This year, US politicians are talking about tax rates and tax brackets. Should the ultra-rich pay a 70 percent top marginal rate? Did tax rates shrink my refund check? But I want to talk about the percent of taxes that people actually pay, known as effective tax rates. Do you know your 2018 effective income tax rate? I’ll show you mine, and how to calculate yours.
Difference Between Tax Brackets and Effective Income Tax Rate
With the 2018 tax changes, personal income tax brackets range from 10 to 37 percent. The new law lowered corporate tax rates to 21 percent. But, no one pays exactly these rates (especially big companies like Amazon, which paid no corporate income tax on $110 billion in revenue).
The amount of tax you actually pay is called your effective tax rate. According to Zachs Financial, here is how you calculate your effective income tax rate:
Divide the amount of income tax you paid by your taxable income.
You can find the lines labeled Taxes Owed and Taxable Income on your federal and state tax forms. I won’t list actual line numbers here because those vary from form to form and state to state.
My 2018 Effective Income Tax Rate
Here are the 2018 income tax rates for me and my wife, filing a joint return:
- Effective federal income tax rate: 17.77 percent
- Effective California state tax rate: 4.03 percent
- Total effective income tax rate: 21.67 percent
There are a few things to note here:
- Our effective federal income tax rate is well below the lowest tax bracket of 22 percent, even though our household income ranks in the top 25 percent. That’s why we’re talking about effective tax rates and not just tax brackets.
- People good with math will immediately see that the total rate is lower than the sum of the federal and state rates. That’s because California and the feds calculate taxable income differently.
- I calculated our total effective rate by adding together the federal and state income taxes that we paid and dividing that number by the taxable income listed on our federal tax return.
So, what is your effective income tax rate?
Effective Income Tax Rates During The Last 10 Years
Our 2018 effective income tax at the federal level is the lowest I’ve seen in 10 years. For our California state incomes taxes, it’s the second-lowest in ten years. (I’ll save the debate on whether this is a good thing for another post.)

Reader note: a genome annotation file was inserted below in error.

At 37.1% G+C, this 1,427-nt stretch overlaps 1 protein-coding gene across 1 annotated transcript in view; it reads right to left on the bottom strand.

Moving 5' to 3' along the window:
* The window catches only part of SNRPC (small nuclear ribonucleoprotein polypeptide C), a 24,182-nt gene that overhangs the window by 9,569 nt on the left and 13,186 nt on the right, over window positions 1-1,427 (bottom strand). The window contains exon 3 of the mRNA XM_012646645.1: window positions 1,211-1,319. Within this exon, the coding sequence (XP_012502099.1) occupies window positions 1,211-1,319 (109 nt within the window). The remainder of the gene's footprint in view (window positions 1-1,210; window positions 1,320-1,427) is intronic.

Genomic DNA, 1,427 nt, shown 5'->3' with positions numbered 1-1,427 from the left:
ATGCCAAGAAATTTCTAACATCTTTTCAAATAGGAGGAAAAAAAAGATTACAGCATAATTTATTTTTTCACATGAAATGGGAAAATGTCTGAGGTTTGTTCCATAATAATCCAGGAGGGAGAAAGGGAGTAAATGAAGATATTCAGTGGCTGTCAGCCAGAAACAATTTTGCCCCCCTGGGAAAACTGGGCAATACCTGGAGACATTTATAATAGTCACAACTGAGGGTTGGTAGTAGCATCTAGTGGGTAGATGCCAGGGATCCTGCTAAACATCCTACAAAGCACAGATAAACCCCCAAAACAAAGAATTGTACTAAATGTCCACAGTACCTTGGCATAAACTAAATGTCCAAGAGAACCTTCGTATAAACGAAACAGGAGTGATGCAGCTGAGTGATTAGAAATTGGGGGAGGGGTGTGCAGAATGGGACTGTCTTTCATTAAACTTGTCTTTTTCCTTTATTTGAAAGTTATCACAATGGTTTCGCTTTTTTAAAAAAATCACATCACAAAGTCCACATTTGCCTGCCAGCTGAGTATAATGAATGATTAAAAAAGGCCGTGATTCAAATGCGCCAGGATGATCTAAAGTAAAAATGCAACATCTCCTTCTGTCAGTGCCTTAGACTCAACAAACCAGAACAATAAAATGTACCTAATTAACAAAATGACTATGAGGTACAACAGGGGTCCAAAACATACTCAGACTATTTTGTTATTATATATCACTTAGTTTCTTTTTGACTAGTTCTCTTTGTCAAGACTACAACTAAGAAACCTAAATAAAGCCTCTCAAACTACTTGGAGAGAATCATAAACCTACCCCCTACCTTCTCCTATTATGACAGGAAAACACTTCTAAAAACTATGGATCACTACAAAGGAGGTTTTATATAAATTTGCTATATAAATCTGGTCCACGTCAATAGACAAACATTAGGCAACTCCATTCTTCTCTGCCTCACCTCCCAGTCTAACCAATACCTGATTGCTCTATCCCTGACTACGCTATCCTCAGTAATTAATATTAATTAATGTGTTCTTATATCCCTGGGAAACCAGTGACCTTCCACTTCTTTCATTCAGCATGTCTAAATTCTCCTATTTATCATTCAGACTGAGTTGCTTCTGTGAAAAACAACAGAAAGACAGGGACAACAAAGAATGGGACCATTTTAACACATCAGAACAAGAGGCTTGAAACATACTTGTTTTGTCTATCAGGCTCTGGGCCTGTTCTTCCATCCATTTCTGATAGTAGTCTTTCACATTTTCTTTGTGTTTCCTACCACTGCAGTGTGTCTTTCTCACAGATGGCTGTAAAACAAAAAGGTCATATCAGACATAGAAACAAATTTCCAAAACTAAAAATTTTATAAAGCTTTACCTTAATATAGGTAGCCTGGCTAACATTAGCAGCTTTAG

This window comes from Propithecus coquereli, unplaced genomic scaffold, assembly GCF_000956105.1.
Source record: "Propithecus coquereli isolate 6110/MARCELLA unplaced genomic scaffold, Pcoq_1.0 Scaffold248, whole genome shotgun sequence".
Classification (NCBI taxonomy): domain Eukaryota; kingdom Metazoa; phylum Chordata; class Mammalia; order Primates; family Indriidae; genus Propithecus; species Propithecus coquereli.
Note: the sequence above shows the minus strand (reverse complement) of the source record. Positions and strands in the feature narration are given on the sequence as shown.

The last ten years for me have seen a lot of change. I’ve been single and then married, and I’ve lived in all three West Coast states. I also sold a rental property in part because passive income isn’t passive.
Over the decade, my household income ranged roughly between the 75th and 95th percentile (thanks to selling that rental property).
What did my effective income tax rates look like during the last ten years?
As you can see, my federal effective tax rate was fairly constant and never about 20 percent. The state rate varied more, from 1.99 percent to 8.01 percent. This is due to fluctuating income and to differing state laws. For most of 2008, I lived in Washington state where there is no income tax. For a year in 2008-9, I lived in Oregon, which does have an income tax. The rest of the time, I lived in California, which also has an income tax.
Reduce Your Taxable Income To Lower Your Effective Tax Rate
A big reason I have a reasonably low 2018 effective tax rate is that I’ve gotten more aggressive about reducing my taxable income. I’ve done this by taking full advantage of 401(k) contributions and itemized deductions.
The following chart shows how much I’ve reduced my taxable income during the last decade:
My income reduction rate bounced along during 2011-14 because I was diverting money from 401(k) contributions to pay for my MBA degree. The reduction rate was a meager 6.44% in 2015, thanks to selling my rental property.
Starting when I got married in 2016, I got more aggressive in managing our taxable income. I’m happy that this year we avoided paying taxes on 24.12% of our total income.
(I’ll also save for another post the debate about paying taxes now or later through standard or Roth retirement plans.)
People and politicians debate tax theory all day long, but it’s the fact of effective tax rates that matter. What does your effective rate look like?
Image courtesy of Flickr